When compared to other health interventions, all of the substance abuse treatment modalities examined appear to be cost-effective (Laupacis et al. 1992
). The outpatient drug-free treatment modality, however, appears to be most cost-effective, even for clients who are more likely to choose (or be referred to) treatment in other modalities. While variations in settings, modalities, and outcomes make comparisons of cost-effectiveness estimates across studies difficult, our findings are, in general, consistent with the results of most prior cost-effectiveness studies of alcohol and substance abused treatment. Those studies also found that the less intensive treatment modalities, such as the outpatient drug-free modality, are more cost-effective than the more intensive ones (Longabaugh et al. 1983
; Pettinati et al. 1999
; Annis 1986
; French 1995
One exception is the cost-benefit analysis of the TOPS study which found that residential treatments had a higher benefit to cost ratio than other programs (Hubbard et al. 1989
). The benefit estimates in that study, however, were based on reduced costs of criminal activities, making residential treatment, which reduces the opportunities for criminal activities, appear more attractive. This discrepancy between our findings and the results of the TOPS study highlight the variations in perspective and outcome domains in economic analyses of substance abuse treatment programs. While abstinence and reduction in substance use are central measures for assessment of effectiveness of treatments, other outcomes such as reduction in criminal activity may be more important when examining the societal benefits of treatments in terms of averted costs of crime (Reuter 2001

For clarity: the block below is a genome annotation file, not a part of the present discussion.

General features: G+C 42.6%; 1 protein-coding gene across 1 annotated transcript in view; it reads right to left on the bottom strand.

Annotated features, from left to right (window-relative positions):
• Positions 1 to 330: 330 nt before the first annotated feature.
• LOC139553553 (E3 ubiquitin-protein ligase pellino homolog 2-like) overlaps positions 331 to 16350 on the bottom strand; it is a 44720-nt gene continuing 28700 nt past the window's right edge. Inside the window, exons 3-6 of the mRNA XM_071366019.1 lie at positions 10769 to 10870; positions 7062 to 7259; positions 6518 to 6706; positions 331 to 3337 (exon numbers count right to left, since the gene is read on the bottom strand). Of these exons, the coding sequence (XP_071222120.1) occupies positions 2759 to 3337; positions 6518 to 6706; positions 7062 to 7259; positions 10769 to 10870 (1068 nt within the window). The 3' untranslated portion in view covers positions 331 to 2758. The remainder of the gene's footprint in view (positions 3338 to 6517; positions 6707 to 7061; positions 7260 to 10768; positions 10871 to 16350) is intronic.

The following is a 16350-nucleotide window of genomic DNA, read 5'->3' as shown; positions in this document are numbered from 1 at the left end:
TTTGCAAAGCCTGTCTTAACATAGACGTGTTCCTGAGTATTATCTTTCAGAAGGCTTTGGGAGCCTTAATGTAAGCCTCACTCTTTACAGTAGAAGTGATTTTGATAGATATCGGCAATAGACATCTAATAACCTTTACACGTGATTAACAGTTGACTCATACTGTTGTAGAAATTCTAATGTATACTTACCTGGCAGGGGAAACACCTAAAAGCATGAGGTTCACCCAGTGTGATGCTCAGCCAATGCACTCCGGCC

Our findings have implications for current efforts to identify client characteristics that best predict successful outcome in one treatment setting versus another (McLellan et al. 1997
). We found no evidence that, at least as it occurs in usual treatment settings, selection into programs improves effectiveness or efficiency of treatments. This is in contrast to a previous study in an HMO that found improved effectiveness among clients who “self-selected” themselves into a day-hospital setting rather than an outpatient setting (Weisner et al. 2000
). This self-selected sample, however, was comprised of clients who were unable or unwilling to be randomized to the controlled trial arm of that study, raising questions about the representativeness of this sample population.
It is also noteworthy that attempts at client–problem matching in the past have produced mixed results (Pettinati et al. 1999
; Shepard, Larson, and Hoffman 1999
; McLellan et al. 1997
). Commenting on these studies, McLellan et al. (1997)
wrote, “This idea of ‘matching’ the right types of clients to the right kinds of programs has been as attractive to clinicians and administrators as it has been elusive to those who have tried to accomplish it” (p. 730). Furthermore, as these authors note, matching clients with treatments is often not feasible in the real world.
From our data, it is possible to derive a back-of-the-envelope estimate of the potential savings that would accrue had all individuals been treated in the most cost-effective treatment modality, that is, the outpatient drug-free modality. Using the sampling weights, the SROS sample represents about 950,000 clients who sought care in one of the four treatment modalities across the United States in the 12 months ending August 31, 1990. The cost of treatment in these settings amounted to approximately $2.4 billion based on our individualized cost data. Had all these individuals been treated in the outpatient drug-free modality (average cost of $1,204 per treated case), the overall cost of treatment would have amounted to only $1.1 billion—that is, a saving of more than 50 percent in the overall cost of treatment with no impact on overall treatment effectiveness!